results for 20000 parallel executions, 1 ms per I/O op file time(ms) slowdown memory(MB) callbacks-baseline.js 826 0.53 29.29 promises-bluebird-generator.js 1105 0.71 25.49 promises-bluebird-generator-fair.js 1113 0.72 28.27 promises-cscott-babybird-prfun-generator.js 1202 0.77 33.68 promises-bluebird-fair.js 1553 1.00 51.38 promises-cscott-babybird-noall.js 1623 1.05 65.25 promises-bluebird.js 1643 1.06 43.66 promises-cscott-babybird-prfun.js 1707 1.10 72.33 promises-cscott-babybird.js 1724 1.11 72.82 promises-then-promise-es6.js 2985 1.92 106.96 promises-then-promise.js 3004 1.93 106.69 promises-ecmascript6-native.js 3770 2.43 176.96 promises-zloirock-corejs.js 6298 4.06 155.89 promises-paulmillr-es6shim.js 13892 8.95 227.61 Platform info: Linux 4.2.0-1-amd64 ia32 Node.JS 5.1.0 V8 18.104.22.168 Intel(R) Core(TM) i7 CPU L 640 @ 2.13GHz × 4
- Use the
asappackage and reuse task objects instead of calling
setImmediatedirectly. This avoids almost all allocation when dispatching asynchronous handlers. (Commit
- Avoid creating a new
Promise#thenif the return value will be discarded — for example, in the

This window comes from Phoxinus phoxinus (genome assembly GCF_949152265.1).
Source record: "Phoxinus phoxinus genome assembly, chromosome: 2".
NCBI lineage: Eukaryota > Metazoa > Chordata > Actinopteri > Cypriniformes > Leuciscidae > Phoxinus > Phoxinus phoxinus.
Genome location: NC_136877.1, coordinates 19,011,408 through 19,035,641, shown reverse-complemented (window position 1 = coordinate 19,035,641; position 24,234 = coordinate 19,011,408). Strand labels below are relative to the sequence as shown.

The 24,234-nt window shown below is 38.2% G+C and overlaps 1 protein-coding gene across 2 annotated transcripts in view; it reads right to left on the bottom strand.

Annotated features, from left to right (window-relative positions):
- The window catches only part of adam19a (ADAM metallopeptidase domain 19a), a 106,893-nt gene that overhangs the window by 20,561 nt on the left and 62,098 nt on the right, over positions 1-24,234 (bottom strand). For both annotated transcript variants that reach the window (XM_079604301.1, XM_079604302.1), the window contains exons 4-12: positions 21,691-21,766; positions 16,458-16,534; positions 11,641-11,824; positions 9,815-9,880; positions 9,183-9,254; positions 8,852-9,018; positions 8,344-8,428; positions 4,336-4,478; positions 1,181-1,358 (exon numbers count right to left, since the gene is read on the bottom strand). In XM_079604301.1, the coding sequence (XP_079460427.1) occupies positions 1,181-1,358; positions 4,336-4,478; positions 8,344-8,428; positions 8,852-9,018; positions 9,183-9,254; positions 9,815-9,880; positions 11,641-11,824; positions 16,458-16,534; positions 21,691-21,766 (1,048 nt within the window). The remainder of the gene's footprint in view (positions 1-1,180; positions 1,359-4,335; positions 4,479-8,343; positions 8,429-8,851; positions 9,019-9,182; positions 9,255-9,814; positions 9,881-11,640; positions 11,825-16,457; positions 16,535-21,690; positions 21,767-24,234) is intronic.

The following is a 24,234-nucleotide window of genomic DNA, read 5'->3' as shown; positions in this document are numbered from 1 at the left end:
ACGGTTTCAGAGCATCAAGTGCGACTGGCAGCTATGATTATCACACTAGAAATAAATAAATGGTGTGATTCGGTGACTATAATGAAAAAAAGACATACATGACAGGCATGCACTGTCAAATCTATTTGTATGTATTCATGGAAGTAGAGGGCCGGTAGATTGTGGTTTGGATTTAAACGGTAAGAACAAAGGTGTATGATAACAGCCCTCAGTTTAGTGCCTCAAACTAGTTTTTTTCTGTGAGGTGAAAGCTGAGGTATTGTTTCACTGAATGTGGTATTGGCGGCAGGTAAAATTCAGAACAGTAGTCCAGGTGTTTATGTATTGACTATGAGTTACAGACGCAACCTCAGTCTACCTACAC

Promiseis resolved to another
Promise) and in the implementation of
Promise.race. Since creating a
PromiseCapabilitycalls a user-supplied
Promiseconstructor, and this call is user-observable, we can only perform this optimization when we are certain the constructor does not have side effects. We call this the "
- Further optimize
Promise#thenby bypassing the standard
Promiseconstructor, which requires the creation of three separate closures (the
executorfunction and separate
rejectfunctions). When we know that the constructor is safe, we use an internal-only constructor which uses default
rejectimplementations without requiring allocation. The native
Promiseimplementation in v8 contains a version of this optimization. We call this the "
- Use a free list to reuse
PromiseCapabilityobjects and avoid unnecessary allocation inside
- Inline the reaction array into the Promise object, with special attention to the first element. Most Promises only get a single handler registered, so we can avoid the array allocations entirely for this common case. We further combined the
reaction lengthfields to reduce memory further. We call this the “Promise fields optimization”. (Commit
- Separate the
createResolvingFunctionsimplementation for the
Promise#then. For the constructor, reuse the
statefield to track the
alreadyResolvedstate, to avoid allocating an extra boolean for this common case. (Commit
Promise.raceif the argument is a true array, avoiding the overhead of using
- Avoid the use of
catch, since their presence deoptimizes the entire function containing them. Where necessitated by the ES6 specification (calling user-provided handlers, for example), encapsulate the